Our Brief Description Of Autism

Autism should not be able to be described concisely and certainly not in entirety due to the word 'autism' being an 'umbrella term' describing a wide range of behaviours.

Oliver enjoying a yoghurt

This is our understanding/interpretation of 'autism' -

Autism is a developmental disability often appearing during the first three years of life.  It is a disorder that affects the functioning of the brain.  Autism is said to be four times more prevalent in boys than girls and has no racial, ethnic or social boundaries.

Family income, lifestyle and educational opportunities do not affect the chance of the occurrence of autism in children.  Autism interferes with the normal development of the brain in reasoning, social interaction and communication skills.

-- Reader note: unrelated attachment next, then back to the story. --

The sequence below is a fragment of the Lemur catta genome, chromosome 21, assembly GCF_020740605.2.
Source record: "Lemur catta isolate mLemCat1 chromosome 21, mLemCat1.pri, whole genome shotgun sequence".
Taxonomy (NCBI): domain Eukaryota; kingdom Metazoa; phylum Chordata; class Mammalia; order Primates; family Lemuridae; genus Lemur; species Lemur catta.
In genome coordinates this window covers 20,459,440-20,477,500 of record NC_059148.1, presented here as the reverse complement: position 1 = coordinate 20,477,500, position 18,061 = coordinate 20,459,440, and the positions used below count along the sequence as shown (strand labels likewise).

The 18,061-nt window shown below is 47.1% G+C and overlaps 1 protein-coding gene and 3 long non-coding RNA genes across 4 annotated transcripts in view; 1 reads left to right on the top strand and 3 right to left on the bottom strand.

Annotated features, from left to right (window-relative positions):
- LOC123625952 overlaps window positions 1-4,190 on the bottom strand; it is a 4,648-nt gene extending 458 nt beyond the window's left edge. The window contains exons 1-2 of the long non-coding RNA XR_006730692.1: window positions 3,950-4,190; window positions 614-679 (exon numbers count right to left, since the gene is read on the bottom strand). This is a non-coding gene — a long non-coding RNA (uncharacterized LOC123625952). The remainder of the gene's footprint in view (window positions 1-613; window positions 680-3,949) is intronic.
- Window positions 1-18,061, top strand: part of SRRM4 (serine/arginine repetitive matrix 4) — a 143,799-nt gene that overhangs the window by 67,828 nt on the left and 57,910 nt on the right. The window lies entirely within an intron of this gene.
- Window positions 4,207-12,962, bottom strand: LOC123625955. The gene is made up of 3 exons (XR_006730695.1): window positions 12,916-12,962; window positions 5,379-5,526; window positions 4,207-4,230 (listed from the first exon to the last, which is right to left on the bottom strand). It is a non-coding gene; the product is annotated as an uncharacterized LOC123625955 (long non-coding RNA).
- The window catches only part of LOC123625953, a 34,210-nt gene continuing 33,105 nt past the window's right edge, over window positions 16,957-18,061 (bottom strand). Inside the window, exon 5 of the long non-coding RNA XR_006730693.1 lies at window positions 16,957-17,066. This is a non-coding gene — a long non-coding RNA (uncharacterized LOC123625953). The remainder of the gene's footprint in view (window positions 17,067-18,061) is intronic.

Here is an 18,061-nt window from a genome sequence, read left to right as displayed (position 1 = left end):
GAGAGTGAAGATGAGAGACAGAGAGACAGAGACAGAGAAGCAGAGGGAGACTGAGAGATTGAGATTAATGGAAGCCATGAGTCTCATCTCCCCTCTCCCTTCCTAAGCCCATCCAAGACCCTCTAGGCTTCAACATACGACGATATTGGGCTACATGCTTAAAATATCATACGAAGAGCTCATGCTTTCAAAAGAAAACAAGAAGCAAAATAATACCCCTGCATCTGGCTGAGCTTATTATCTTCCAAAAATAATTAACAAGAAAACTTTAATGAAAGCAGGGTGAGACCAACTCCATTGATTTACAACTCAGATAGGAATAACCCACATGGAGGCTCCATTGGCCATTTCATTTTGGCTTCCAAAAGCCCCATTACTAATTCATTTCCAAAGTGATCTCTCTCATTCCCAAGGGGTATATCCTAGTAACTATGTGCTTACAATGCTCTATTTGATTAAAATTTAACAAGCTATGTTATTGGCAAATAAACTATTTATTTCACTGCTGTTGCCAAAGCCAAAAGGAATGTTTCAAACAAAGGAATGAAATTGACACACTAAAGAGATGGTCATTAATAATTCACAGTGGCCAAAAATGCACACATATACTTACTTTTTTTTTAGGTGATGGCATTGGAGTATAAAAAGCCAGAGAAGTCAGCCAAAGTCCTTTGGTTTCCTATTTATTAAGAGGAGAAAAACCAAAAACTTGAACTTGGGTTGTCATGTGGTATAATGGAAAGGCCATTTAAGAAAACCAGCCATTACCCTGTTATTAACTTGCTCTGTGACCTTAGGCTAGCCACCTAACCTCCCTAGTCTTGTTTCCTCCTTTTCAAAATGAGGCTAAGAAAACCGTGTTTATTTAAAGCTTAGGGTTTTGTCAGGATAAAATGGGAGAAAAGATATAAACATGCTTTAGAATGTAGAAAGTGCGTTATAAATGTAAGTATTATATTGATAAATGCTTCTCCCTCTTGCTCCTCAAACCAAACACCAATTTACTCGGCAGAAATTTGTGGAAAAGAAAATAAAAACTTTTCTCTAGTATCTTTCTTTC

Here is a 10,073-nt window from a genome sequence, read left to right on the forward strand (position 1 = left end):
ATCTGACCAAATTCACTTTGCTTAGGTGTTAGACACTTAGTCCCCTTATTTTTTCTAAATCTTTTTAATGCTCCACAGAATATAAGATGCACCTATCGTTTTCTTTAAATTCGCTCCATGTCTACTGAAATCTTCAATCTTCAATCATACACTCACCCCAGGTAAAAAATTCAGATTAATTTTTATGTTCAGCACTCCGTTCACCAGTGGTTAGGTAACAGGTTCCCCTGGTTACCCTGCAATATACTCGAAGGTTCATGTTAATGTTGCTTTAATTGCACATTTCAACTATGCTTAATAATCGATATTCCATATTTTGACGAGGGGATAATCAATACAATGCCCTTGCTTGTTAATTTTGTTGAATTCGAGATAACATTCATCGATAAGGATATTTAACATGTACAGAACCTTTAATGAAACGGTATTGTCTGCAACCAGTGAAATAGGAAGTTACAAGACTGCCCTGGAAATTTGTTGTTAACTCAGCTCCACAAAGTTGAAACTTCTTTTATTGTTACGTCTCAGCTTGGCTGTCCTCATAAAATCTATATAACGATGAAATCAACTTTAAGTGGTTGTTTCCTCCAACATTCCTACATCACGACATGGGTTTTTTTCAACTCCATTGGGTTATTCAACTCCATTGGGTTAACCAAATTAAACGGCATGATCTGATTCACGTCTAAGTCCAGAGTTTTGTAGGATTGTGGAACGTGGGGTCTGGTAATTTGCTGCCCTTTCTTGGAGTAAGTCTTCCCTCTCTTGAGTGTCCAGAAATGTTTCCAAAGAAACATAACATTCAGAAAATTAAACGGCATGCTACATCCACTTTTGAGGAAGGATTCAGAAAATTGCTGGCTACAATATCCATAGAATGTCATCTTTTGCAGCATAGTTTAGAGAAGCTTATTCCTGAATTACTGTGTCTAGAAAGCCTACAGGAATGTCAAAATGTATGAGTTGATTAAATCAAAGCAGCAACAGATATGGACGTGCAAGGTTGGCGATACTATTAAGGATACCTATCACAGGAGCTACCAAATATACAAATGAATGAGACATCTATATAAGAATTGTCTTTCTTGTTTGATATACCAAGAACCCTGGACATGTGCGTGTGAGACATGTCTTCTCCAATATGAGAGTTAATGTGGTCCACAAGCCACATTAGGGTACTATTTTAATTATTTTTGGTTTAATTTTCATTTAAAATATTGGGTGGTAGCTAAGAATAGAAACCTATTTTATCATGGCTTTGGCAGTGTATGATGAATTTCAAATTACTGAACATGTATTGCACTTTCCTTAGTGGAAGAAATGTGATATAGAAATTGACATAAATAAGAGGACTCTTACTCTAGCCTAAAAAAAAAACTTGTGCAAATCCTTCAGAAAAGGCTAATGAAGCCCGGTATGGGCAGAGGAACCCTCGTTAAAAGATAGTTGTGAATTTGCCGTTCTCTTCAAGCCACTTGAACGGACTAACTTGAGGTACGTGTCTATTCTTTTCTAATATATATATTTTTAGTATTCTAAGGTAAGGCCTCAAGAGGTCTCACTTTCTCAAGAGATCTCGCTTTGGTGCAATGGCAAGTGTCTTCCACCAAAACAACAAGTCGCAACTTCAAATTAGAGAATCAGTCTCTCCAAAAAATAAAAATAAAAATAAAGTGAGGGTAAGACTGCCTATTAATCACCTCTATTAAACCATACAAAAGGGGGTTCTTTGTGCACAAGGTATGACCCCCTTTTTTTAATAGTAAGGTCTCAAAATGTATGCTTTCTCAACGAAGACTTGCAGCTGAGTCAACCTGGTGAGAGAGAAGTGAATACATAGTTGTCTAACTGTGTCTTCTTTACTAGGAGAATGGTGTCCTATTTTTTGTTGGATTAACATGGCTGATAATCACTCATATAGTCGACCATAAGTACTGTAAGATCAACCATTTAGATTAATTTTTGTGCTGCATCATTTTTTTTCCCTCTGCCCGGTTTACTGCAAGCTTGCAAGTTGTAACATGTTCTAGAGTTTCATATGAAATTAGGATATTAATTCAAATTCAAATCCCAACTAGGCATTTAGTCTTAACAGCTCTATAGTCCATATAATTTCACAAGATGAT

Children with autism typically have trouble with verbal and non-verbal communication, social interactions and play activities.  Their disorder makes it difficult for them to communicate with others and to relate to the outside world.    They tend to talk 'at' you rather than 'to' you and avoid sustained eye contact.  It is hard for them to talk about feelings and they do not understand the emotions, gestures and facial expressions of others.  Autistic children interpret language literally and therefore do not understand sarcasm.  They can exhibit repeated body movements (examples being hand flapping or rocking), unusual responses towards people, and a weird attachment to certain objects.  Autistic children also hate any changes in established routines.  In some cases, aggressive and / or self-injurious behaviour may occur.  There is no known cure for autism. With support and training, it may be possible by adult life to have masked / disguised some of the autistic traits that made them appear 'different.'